The common thread here is that these are all responsibilities that the children will grow into when they are adults. More importantly, the child will be an important part of the community and will never feel left out. When their classmates explain how they had one day of holiday, your children will make them envious with a nearly two-week magical adventure.

Using Mead for Blots

Traditionally, mead fills the horn at the Blot. Some have asked if that is absolutely necessary. There are many good reasons why someone may need to have a Blot without mead. Alcohol may be illegal where they are. Someone may have an allergy. It may just be a personal preference. Either way, there is no law that you use mead. The Gods are more impressed that you are respectful and put in a good effort.

In the time of our ancestors, water was pretty nasty. There were all kinds of things growing in it that would sicken an entire community. The act of boiling and fermentation killed off a lot of the dangerous life in the water, making alcoholic beverages safer to drink. When you add that they did not understand the mechanisms of intoxication, alcohol seemed magical.

The Eddas tell us that Odin brought us mead. It is a pretty good gift, as gifts go. Even so, you can have your Blot with something else. Pure water is a good option. Some will use fruit juice. I am fond of apple juice. I have heard of some Thor worshipers who drink goat milk. The key here is that you use something respectful and that the rest of your Blot is meaningful. It is probably a bad idea to fill the horn with vodka or absinth. Regardless of what you choose, be sure to use a horn or other vessel that is compatible. I hate to think what a carbonated cola would do to a natural cow horn.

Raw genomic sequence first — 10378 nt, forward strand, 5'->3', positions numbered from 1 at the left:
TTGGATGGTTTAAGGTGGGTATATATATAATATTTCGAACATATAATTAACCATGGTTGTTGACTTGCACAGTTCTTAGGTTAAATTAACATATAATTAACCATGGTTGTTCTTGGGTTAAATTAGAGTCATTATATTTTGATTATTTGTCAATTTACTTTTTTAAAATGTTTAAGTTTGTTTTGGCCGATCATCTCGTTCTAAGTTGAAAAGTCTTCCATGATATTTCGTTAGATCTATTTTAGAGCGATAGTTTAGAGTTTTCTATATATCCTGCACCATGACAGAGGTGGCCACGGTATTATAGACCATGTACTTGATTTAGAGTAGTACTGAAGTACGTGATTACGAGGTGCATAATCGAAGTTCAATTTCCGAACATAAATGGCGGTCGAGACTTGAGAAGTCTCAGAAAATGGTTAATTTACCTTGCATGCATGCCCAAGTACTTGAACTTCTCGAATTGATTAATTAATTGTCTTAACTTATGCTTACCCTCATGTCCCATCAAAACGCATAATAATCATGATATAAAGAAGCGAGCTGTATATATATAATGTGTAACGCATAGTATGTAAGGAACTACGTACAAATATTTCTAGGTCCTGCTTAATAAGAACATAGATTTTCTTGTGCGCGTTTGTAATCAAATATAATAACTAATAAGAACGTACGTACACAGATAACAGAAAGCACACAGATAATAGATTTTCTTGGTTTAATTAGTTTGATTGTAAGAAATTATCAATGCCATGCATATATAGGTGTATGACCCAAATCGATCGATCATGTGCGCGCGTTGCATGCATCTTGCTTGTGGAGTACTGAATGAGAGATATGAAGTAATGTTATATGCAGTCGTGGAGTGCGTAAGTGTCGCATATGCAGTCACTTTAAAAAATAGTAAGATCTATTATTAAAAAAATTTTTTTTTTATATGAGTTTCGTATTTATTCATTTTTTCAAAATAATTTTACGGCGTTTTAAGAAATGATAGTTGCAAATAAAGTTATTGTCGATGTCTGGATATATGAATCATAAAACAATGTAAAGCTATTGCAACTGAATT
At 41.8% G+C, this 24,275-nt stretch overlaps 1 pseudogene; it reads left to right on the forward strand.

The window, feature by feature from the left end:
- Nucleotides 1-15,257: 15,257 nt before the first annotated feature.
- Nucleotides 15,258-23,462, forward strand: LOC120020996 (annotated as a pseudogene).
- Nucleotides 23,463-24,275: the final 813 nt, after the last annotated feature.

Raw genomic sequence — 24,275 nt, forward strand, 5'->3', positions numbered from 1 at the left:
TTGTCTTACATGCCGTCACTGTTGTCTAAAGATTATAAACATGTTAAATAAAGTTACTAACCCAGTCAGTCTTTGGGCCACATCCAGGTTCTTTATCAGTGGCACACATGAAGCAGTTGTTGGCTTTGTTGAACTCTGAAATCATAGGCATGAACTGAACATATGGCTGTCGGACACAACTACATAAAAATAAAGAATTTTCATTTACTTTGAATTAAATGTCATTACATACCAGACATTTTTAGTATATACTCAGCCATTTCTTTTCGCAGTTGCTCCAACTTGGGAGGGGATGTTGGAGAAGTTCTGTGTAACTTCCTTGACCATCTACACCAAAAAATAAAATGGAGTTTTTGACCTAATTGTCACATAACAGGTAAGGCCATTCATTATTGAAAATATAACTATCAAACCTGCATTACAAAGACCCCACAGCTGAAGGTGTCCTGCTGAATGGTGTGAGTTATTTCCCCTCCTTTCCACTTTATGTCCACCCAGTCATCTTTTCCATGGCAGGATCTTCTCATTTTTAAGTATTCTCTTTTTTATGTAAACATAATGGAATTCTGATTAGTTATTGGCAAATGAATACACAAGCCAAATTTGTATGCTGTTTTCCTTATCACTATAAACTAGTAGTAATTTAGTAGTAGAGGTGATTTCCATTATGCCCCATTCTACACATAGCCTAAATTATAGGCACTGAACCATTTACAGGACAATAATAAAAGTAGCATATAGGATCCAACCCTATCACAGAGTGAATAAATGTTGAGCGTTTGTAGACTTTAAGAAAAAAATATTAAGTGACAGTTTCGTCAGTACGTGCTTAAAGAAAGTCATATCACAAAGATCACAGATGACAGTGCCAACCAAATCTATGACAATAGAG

Giving Gifts

Some wonder if gifts should be exchanged during the Yule holiday. They are afraid that is seems a little too much like the Christian thing if you are giving gifts. For those people, and everyone else, there is good news. Heathens are always giving each other gifts and there is no reason to stop now.

Of course, you don't have to go into the shopping feeding-frenzy that the others go through for gift giving. You also have more than one day on which you can give gifts. Your kids get to go back to school and talk about how they got gifts every night for about two weeks. They will win that one.

If you are meeting with multiple families or groups, you only want to exchange with each group once during the whole Yule period to keep the expense down. You want to arrange ahead of time with each group because not everyone will have the resources for gifts and may be caught off guard. Try to keep all the gifts small.

Of course, gifts aren't the reason for the togetherness. It is nice if you can give things, but it should never be required. You must be thankful for what you have.

If you can afford to give better gifts than the recipients, please take a moment to consider their pride. You don't want to hurt their feelings by being a gift jerk. Be a considerate member of your community.

In Conclusion...

Yule is a wonderful time of transition as we say goodbye to the old year and hello to the new one. We get together during this time to keep warm and cheery through the dark and to give each other that extra boost when the light returns. We give thanks for what we have and we look to the future to see how we can best use our gifts to make the worlds a better place. We share our lives with our folk, near and far, and we share it all with the Gods.

Good Yule!